... of the wealthiest factory (Nakamoto - HRC) complains that the cost of developing aerodynamics is too high, you know they must elminated in this relatively fragile state of MotoGP. Let's also not forget that adding such massively expensive R&D costs to the series completely contradicts the important change the championship has just made for 2016, spec ECU. If the factory bikes start to gain substantial advantages and invest enormous sums towards aeros, we're right back in the same predicament. Except this time time the insurmountable advantage of factory vs satellite teams will be visible (hideous wings), instead of invisible (highly advanced electronics).

Total votes: 124

I would like to see the factories sit down and agree to not pursue the path of winglets/strakes/ any further.
That will not happen. I think the GPC need to put there heads together and ban the stuff before the season gets to Jerez.
On 4 wheels aerodynamic appendages are very forgiving.
Judging by the majority of comments on this 'strake' topic, trending complaints about them pertain to 'strake bashing' in a dogfight and turbulance in the slipstream.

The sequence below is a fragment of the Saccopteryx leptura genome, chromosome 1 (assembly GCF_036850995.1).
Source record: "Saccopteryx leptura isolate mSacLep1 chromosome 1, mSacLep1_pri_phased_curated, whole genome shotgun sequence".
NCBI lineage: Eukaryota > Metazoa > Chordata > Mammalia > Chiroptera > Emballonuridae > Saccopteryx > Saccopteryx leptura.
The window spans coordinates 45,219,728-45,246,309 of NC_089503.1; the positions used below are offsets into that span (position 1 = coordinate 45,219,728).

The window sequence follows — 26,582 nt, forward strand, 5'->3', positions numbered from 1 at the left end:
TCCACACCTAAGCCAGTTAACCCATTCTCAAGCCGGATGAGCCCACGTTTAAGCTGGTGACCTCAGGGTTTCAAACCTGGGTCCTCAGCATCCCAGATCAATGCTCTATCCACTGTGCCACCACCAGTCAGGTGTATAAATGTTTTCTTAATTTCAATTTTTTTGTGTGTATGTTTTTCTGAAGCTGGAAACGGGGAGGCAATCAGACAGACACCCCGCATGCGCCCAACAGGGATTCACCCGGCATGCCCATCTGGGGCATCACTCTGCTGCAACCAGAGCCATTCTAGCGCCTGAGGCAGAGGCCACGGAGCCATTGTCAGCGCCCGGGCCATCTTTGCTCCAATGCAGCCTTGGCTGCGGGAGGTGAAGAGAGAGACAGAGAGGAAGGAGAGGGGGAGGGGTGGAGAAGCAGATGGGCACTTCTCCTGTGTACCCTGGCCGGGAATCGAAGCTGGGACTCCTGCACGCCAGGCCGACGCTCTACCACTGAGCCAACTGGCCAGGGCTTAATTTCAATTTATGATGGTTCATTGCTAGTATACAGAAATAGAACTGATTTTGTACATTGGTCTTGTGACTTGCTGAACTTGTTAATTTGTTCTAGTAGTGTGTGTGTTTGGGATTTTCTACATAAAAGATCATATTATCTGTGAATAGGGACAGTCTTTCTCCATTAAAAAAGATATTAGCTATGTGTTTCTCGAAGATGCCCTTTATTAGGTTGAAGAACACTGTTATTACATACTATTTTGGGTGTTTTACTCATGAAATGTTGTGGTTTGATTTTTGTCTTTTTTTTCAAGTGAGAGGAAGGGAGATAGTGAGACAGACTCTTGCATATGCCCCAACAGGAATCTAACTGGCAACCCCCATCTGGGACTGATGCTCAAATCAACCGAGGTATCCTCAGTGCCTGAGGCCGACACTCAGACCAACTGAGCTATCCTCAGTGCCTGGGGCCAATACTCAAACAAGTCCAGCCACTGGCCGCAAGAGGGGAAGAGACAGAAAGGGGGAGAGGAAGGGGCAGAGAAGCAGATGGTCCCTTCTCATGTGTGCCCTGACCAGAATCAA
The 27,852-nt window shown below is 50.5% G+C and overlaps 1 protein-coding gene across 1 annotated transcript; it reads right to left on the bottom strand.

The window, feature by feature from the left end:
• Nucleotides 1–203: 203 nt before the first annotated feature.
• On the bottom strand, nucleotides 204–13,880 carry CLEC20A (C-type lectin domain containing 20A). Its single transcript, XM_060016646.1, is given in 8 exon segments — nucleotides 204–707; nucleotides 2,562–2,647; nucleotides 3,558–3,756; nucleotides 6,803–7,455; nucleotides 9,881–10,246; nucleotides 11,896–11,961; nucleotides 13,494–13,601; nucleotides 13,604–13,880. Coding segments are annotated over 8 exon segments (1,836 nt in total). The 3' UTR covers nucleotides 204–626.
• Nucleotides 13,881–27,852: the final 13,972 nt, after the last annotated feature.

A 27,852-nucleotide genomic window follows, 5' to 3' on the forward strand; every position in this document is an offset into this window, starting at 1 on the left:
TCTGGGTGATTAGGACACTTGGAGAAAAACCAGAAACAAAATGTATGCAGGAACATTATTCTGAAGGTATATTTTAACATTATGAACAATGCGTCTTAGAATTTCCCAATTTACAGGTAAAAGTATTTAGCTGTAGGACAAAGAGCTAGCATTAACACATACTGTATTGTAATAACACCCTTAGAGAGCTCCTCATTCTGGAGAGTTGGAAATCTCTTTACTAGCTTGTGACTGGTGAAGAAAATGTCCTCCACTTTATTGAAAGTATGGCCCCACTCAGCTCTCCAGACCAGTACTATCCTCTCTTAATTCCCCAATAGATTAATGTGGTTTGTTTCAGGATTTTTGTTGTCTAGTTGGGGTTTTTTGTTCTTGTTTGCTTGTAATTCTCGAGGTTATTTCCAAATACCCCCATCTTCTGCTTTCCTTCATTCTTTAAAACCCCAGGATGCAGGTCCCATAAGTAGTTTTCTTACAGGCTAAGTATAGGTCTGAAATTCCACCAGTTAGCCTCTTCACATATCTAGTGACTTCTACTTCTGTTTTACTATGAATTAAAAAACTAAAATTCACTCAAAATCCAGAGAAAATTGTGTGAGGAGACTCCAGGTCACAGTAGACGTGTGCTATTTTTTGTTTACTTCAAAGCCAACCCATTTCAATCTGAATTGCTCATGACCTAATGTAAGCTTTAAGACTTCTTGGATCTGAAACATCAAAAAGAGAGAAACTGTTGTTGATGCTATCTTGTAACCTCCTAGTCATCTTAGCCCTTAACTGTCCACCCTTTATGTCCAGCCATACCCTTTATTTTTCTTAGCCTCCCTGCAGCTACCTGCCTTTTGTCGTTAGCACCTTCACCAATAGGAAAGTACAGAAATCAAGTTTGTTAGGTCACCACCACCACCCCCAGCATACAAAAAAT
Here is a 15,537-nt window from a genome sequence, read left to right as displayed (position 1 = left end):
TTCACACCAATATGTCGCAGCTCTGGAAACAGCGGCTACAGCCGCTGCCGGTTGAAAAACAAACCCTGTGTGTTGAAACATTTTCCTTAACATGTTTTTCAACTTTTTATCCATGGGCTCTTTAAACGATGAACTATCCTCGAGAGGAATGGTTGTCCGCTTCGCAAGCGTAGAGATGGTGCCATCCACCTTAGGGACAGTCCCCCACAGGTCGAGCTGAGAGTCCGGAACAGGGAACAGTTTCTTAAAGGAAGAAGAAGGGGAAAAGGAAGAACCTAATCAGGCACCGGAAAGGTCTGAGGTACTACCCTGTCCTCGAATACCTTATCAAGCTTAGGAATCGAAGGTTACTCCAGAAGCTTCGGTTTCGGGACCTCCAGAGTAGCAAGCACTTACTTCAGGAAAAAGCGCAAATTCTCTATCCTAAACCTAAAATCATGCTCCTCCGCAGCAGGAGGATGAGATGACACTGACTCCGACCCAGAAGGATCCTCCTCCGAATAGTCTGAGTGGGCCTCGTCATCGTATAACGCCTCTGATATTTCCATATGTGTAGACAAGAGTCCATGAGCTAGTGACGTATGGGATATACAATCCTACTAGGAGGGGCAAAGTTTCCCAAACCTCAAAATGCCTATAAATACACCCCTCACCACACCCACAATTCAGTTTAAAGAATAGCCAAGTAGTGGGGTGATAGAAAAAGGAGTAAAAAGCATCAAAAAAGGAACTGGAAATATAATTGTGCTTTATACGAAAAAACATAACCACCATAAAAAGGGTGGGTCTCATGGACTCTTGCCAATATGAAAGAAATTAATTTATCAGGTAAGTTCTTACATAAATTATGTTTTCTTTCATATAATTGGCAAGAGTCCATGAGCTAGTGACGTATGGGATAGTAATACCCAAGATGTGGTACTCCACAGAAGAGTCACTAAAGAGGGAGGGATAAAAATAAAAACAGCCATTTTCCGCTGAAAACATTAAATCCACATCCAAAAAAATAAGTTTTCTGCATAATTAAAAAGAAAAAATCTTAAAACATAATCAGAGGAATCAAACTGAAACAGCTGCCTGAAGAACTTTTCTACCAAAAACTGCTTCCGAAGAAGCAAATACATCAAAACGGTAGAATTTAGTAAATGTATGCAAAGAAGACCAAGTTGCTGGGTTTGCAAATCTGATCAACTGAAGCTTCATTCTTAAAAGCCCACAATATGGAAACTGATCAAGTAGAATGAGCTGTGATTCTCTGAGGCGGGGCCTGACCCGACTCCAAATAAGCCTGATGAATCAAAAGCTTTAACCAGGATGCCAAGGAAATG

The pro's suggest better manipulation of airflow for downforce under braking, resistance to uplift under acceleration and manipulation of airflow around the rider and direction of airflow in a way that heat generating mechanical bits can be assisted in heat dissapation.
I'm not an aerodynamicist, but this path of development looks pretty retro.
It reminds me of Moto Guzzi with dust bin full front wheel fairings on their GP racer's of yore.
Logic suggests to me that gusty, high velocity cross winds could cause catastrophic situations as a result of ever increasing number and size of wings front and rear.
This will inevitably call for more hyperspeed sensors, anticipation based algorithms managed by the ECU. NUTS!
Ban the things, if only for the sake of aesthetics. They looks so UGLY.
I cast an eye at a 1:9 scale model of Stoner's GP7 800 and it looks like a bullit and was a bullit, not a strake in sight.

Total votes: 124

Say for sure that the wings are going to hurt any rider. Specially when the Ducks have had them for several years and no one has Lost their heads yet. That's why you can't change the rules over night. Now I personally think they need to go next year. They're Too ugly to look at.

Total votes: 124